In his petition for certification to appeal, the petitioner sought permission to appeal from the dismissal of each part of his three part claim of ineffective assistance of counsel in connection with his challenged guilty pleas. Accordingly, we must ‘‘examine [each of] the petitioner's underlying claim[s] of ineffective assistance of counsel in order to determine whether the habeas court abused its discretion in denying [his] petition for certification to appeal.

         ‘‘Our standard of review of a habeas court's judgment on ineffective assistance of counsel claims is well settled. In a habeas appeal, this court cannot disturb the underlying facts found by the habeas court unless they are clearly erroneous, but our review of whether the facts as found by the habeas court constituted a violation of the petitioner's constitutional right to effective assistance of counsel is plenary.'' (Internal quotation marks omitted.) Vazquez v. Commissioner of Correction, 128 Conn.App. 425, 429, 17 A.3d 1089, cert. denied, 301 Conn. 926, 22 A.3d 1277 (2011).

         ‘‘A petitioner's right to the effective assistance of counsel is guaranteed by the sixth and fourteenth amendments to the United States constitution, and by article first, § 8, of the Connecticut constitution. . . . The right to counsel, however, is the right to effective assistance and not the right to perfect representation.'' (Internal quotation marks omitted.) Lewis v. Commissioner of Correction, 89 Conn.App. 850, 854-55, 877 A.2d 11, cert. denied, 275 Conn. 905, 882 A.2d 672 (2005). ‘‘In Strickland v. Washington, [466 U.S. 668, 687, 104 S.Ct. 2052, 80 L.Ed.2d 674 (1984)], the United States Supreme Court established that for a petitioner to prevail on a claim of ineffective assistance of counsel, he must show that counsel's assistance was so defective as to require reversal of [the] conviction . . . . That requires the petitioner to show (1) that counsel's performance was deficient and (2) that the deficient performance prejudiced the defense.'' (Internal quotation marks omitted.) Vazquez v. Commissioner of Correction, supra, 128 Conn.App. 430.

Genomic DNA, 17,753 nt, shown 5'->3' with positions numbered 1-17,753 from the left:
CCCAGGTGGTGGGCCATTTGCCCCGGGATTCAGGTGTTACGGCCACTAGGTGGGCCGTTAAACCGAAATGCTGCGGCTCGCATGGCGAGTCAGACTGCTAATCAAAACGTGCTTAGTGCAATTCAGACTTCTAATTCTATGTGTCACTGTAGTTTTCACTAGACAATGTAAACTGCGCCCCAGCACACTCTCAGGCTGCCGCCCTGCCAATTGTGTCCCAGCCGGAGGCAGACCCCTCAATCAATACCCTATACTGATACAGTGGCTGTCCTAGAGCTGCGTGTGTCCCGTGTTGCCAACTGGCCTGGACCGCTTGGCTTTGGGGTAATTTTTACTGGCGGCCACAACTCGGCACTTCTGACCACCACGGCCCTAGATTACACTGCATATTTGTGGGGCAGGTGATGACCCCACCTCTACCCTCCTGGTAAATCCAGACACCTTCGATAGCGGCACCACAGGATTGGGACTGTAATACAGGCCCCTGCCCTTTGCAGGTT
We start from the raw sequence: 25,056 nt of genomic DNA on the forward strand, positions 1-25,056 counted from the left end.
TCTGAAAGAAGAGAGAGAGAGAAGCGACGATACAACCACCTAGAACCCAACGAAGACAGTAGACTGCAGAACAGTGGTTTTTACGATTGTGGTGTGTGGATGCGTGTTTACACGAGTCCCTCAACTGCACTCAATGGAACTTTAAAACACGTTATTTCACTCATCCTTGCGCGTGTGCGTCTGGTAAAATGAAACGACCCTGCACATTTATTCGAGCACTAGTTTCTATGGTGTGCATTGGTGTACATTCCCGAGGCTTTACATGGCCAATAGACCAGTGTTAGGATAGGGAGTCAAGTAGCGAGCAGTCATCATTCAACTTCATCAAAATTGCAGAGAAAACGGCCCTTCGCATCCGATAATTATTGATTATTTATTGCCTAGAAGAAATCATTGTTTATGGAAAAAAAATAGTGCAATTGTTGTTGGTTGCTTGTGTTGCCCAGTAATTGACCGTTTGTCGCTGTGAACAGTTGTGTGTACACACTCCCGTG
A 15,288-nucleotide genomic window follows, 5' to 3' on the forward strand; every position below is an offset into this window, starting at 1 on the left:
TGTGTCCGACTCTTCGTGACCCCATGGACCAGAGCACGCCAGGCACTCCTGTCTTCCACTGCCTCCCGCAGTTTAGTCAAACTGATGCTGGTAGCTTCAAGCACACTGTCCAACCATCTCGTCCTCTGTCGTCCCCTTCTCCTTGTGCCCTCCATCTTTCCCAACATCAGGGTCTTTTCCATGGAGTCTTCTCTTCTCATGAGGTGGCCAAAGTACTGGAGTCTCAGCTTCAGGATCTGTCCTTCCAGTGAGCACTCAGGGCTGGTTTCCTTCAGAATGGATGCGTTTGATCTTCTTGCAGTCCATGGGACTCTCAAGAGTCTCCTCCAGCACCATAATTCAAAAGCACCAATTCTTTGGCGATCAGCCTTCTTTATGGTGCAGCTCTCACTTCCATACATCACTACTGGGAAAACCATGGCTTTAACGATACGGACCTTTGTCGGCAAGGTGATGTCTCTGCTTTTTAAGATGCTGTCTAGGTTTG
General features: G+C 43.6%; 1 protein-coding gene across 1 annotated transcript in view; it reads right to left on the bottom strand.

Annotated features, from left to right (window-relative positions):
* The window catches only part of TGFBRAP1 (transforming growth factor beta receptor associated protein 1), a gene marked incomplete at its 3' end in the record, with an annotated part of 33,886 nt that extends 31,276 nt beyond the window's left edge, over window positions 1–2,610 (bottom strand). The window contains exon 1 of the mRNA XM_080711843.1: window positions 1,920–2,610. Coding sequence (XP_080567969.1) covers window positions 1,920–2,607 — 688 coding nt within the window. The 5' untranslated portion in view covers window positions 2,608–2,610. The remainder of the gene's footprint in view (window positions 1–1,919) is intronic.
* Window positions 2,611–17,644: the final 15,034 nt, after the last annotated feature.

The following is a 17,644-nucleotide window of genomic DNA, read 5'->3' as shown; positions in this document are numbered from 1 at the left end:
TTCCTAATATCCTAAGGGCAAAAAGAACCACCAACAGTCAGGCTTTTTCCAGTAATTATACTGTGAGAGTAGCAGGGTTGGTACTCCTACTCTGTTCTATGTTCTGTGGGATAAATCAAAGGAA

‘‘To establish the first prong of the Strickland test, the petitioner must first establish that his attorney's performance was not reasonably competent or within the range of competence displayed by lawyers with ordinary training and skill in the criminal law . . . .'' (Internal quotation marks omitted.) Lewis v. Commissioner of Correction, supra, 89 Conn.App. 855. Where a petitioner has pleaded guilty, the second prong is governed by the United States Supreme Court's decision in Hill v. Lockhart, 474 U.S. 52, 106 S.Ct. 366, 88 L.Ed.2d 203 (1985). ‘‘In order to establish prejudice in such cases, the petitioner must demonstrate that there is a reasonable probability that, but for counsel's errors, he would not have pleaded guilty and would have insisted on going to trial.'' (Internal quotation marks omitted.) Yerinides v. Commissioner of Correction, 156 Conn.App. 71, 77, 111 A.3d 961 (2015); see also Crawford v. Commissioner of Correction, 285 Conn. 585, 598, 940 A.2d 789 (2008). ‘‘Unless a [petitioner] makes both showings, it cannot be said that the conviction . . . resulted from a breakdown in the adversary process that renders the result unreliable.'' (Internal quotation marks omitted.) Vazquez v. Commissioner of Correction, supra, 128 Conn.App. 430.

         With these principles in mind, we address the merits of each of the petitioner's claims of ineffective assistance of counsel.

         I

         The petitioner's first claim of ineffective assistance in connection with his guilty pleas in this case is that those pleas were not entered intelligently or voluntarily due to erroneous advice from Goodrow that he had no viable affirmative defense of mental disease or defect in this case. That advice, he claims, was erroneous because it was based, in material part, upon the misinformed opinion of Dr. Zeman as to the petitioner's mental capacity at the time of the charged offenses, which opinion, in turn, was mistakenly based upon the examination of medical records for the wrong Julio Ramos, which Goodrow had given to him in error. The petitioner asserts that, had Goodrow provided the correct medical records to Zeman, or had he known that Zeman's evaluation was based on the wrong medical records, there is a reasonable probability that he would pleaded not guilty and instead would have insisted on going to trial. Although the petitioner has raised a colorable claim, debatable among jurists of reason, that his counsel rendered deficient performance in basing her advice to plead guilty upon the mental capacity evaluation by a psychiatrist to whom she gave the wrong medical records, we agree with the habeas court that the petitioner failed to establish that he was prejudiced by that alleged deficiency in this case. We thus conclude that the habeas court did not abuse its discretion in denying his petition for certification to appeal on that ground.